In Reviews

June 16th, 2022

MOVIE: ALL MAN: THE INTERNATIONAL MALE STORY

STARRING: MATT BOMER, PARVESH CHEENA, SIMON DOONAN, DREW DROEGE

DIRECTED BY: BRYAN DARLING, JESSE FINLEY REED

AMovieGuy.com’s RATING: 4 STARS (Out of 4)

Any gay man of a certain age will remember International Male (IM.) The colorful catalog featuring mostly straight looking models in very non-traditional and sexy fashions would magically appear in some of our homes in the 1980s and 90s. I was one of those young men who viewed the magazine from cover to cover often titillated and simultaneously shocked by what I was seeing. Sometimes the outfits were so revealing and outlandish that all I could do was laugh. In Bryan Darling and Jesse Finley Reed’s documentary All Man: The International Male Story, having its world premiere at the Tribeca Film Festival, they go in depth on the history, heyday, and ultimate demise of this must-have catalog.

Being a keeper of all things pop culture, I had a box of old International Male (IM) catalogs still sitting in a box in a closet until the pandemic prompted me to do some major cleaning and recycle the apparently now valuable publication. (Woe to me!) I had never really thought about the significance of the catalog or its place in fashion or queer history. However, the film does an amazing job of covering all aspects of its life and impact across all spectrums.

Taking a comfortable, chronological look at its origins, the filmmakers provide ample evidence, through archival footage, of what the fashion industry was promoting post World War 2. The very uniform look of gray suits and white shirts was all it really had to offer. Thanks to the cultural revolution of the 1960s, more fashion experiments were attempted, often quite successfully. The founder of the IM, Gene Burkhard, was interviewed for this film shortly before his death in 2020. He talks about his experiences overseas and witnessing the changes in men’s clothing as the 60s progressed. He had the seed of an idea which he thought would be fun: to try to sell some of the unique items he was seeing. The catalog grew out of his desire to break the mold of men’s fashion and allow for a new form of male self-expression.

Throughout the film there is an abundance of fascinating magazine, television, film, and commercial footage which traces not only the history of men’s fashion during the 20th Century but also the changing nature of LGBTQ culture. I particularly love how the film showcases closeted gay figures like Paul Lynde and the objects of many people’s (both men and women) desires such as Lyle Waggoner on The Carol Burnett Show and Burt Reynolds’ in his spread in Playgirl. Darling and Reed do a painstaking job of compiling many images such as these that clearly represent what a lot of us witnessed in the years before IM.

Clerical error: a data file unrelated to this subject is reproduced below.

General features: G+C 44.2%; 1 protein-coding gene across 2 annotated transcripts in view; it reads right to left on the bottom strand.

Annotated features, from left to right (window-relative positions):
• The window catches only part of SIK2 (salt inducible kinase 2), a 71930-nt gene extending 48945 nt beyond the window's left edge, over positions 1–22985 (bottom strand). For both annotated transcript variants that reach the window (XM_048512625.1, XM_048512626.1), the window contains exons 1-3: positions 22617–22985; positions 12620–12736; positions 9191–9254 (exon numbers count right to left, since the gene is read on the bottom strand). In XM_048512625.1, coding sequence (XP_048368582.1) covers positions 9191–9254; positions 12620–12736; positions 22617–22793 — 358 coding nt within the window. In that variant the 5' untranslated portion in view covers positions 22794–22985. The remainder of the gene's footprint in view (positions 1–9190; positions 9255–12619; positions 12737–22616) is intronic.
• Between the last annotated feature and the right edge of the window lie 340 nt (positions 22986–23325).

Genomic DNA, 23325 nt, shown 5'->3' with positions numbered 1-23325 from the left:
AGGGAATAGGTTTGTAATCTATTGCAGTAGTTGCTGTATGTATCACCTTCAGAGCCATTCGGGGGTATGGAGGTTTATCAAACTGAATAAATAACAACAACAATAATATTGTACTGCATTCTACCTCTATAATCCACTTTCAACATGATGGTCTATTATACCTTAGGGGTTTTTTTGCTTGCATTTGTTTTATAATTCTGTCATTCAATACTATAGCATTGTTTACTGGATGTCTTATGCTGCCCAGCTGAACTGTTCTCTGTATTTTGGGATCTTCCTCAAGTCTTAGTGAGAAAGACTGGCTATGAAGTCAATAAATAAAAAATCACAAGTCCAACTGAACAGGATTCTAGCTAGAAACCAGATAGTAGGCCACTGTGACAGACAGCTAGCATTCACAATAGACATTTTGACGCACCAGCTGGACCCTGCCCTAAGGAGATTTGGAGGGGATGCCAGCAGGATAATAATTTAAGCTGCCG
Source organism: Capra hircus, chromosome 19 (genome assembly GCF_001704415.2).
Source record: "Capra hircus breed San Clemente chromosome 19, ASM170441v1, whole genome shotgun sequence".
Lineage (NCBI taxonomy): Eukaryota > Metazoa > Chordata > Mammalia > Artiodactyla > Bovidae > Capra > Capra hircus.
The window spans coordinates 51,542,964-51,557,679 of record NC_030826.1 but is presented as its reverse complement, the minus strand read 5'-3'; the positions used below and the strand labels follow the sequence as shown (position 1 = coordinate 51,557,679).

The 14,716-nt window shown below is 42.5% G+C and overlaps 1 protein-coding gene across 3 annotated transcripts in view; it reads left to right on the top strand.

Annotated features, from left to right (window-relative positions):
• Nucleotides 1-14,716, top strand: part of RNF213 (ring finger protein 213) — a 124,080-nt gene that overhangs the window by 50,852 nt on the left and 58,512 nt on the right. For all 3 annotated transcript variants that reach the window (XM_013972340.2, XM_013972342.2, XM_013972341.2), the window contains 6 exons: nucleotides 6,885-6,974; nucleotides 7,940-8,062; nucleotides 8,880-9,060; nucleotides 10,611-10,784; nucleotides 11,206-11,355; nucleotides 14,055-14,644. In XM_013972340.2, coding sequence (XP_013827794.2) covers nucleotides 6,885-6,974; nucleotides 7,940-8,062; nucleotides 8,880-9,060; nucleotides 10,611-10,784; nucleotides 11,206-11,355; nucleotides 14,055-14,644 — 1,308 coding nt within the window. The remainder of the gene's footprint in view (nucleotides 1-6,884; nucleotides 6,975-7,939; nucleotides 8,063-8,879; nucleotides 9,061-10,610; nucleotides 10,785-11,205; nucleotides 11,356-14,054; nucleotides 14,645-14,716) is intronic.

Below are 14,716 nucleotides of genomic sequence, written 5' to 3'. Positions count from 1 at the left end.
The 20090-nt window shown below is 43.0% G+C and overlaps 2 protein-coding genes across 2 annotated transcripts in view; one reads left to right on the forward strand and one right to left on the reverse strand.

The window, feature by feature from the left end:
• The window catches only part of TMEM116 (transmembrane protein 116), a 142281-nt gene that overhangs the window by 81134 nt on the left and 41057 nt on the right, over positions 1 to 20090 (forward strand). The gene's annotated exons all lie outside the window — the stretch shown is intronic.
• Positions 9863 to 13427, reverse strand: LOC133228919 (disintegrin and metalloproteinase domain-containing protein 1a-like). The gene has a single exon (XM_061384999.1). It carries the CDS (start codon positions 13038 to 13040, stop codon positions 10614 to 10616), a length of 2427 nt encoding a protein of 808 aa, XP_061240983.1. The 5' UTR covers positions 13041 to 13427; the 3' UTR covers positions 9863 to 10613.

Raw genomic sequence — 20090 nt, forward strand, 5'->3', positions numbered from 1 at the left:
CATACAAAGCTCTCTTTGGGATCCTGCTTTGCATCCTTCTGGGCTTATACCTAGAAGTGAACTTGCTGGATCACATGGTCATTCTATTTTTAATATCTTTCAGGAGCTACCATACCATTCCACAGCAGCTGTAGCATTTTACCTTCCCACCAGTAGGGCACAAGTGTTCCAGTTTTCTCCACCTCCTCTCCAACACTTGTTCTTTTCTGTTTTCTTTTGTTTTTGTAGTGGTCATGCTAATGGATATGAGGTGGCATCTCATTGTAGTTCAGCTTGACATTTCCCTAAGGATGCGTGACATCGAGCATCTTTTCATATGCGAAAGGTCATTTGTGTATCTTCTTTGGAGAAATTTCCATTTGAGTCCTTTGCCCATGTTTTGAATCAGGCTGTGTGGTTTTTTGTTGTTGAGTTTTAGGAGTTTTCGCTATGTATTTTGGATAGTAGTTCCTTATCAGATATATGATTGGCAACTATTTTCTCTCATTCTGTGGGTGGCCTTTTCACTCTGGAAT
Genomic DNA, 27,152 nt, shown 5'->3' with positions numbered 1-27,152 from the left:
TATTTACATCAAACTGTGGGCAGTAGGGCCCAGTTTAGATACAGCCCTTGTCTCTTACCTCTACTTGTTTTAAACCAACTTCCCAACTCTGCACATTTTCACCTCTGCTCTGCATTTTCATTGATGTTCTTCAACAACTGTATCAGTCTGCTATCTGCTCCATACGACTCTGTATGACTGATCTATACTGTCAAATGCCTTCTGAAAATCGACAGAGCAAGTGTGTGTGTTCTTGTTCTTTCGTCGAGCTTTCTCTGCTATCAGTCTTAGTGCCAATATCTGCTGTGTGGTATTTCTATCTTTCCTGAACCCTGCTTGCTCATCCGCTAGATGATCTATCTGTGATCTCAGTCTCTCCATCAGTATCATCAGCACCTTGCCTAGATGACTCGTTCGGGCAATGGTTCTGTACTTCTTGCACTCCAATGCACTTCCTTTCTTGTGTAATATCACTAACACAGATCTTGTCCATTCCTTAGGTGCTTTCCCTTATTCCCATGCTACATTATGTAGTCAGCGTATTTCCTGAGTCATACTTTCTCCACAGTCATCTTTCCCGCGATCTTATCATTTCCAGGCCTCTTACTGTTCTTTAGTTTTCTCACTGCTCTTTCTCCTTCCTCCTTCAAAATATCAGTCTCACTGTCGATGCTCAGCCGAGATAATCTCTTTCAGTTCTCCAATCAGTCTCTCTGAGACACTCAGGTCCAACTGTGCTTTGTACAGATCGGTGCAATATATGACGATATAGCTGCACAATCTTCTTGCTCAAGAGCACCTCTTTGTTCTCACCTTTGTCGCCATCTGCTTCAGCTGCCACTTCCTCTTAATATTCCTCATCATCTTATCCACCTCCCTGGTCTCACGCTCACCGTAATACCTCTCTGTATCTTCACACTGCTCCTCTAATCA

Taking us into the 1980s, the film explores how the perception of what men could wear was evolving thanks, in part, to MTV music videos and Miami Vice. This was the heyday of IM and it’s the era I remember most. The filmmakers do an outstanding job of tracing these changes in the culture and what it meant for men. The catalog allowed “readers” to embark on a fashion adventure covering the whole world.

What the film also gets right is the lack of diversity in the media, including within IM. There rarely was an African American or any other ethnic minority in the catalog. The publishers were clearly seeking the most dollars from a mostly mainstream audience, including women who are said to have bought some of the flamboyant clothes for their boyfriends and husbands. The film also explores how AIDS ravaged the industry and how the catalog allowed for escapism during the troubled times. Through interviews with buyers, art directors, and even some of the male models, the film meticulously paints a portrait of the psychology of its audience. Having many of the former IM models on hand to speak of this and their own experiences is quite revelatory. These once beautiful faces and bodies are now given a chance to speak and become fully dimensioned public commentators.

Expression is the cornerstone of All Man, with an emphasis on how IM helped to create a wider acceptance, or how men see and represent themselves to the world. However, the film and its former employees aren’t overly self-serious about it. They recognize how the IM look became a bit of a parody, whether it be on Seinfeld or in the film Zoolander (seen in hilarious clips.) There’s no denying though that without IM, we might not have the Harry Styles and Billy Porter’s of today who affirm one’s ability to freely self-express themselves through what they choose to wear.

All Man: The International Male Story is an important documentary. It not only covers an important period in men’s fashion history, but also the history of straight and queer men’s identities, along with the changing nature of self-expression among an increasingly diverse set of gender identities. Today IM would be compared to someone’s Instagram page, but without it the world of fashion would have suffered, and a world of self expression might have been lost. With this documentary, Bryan Darling and Jesse Finley Reed truly grasp what made International Male so special, it has left a lasting manly mark.

ALL MAN: THE INTERNATIONAL MALE STORY IS CURRENTLY STREAMING AS PART OF TRIBECA AT HOME. TO PURCHASE TICKETS AND VIEW THE FILM, VISIT: https://tribecafilm.com/films/all-man-the-international-male-story-2022

4 STARS

Written by: Dan Pal
djpal1@aol.com

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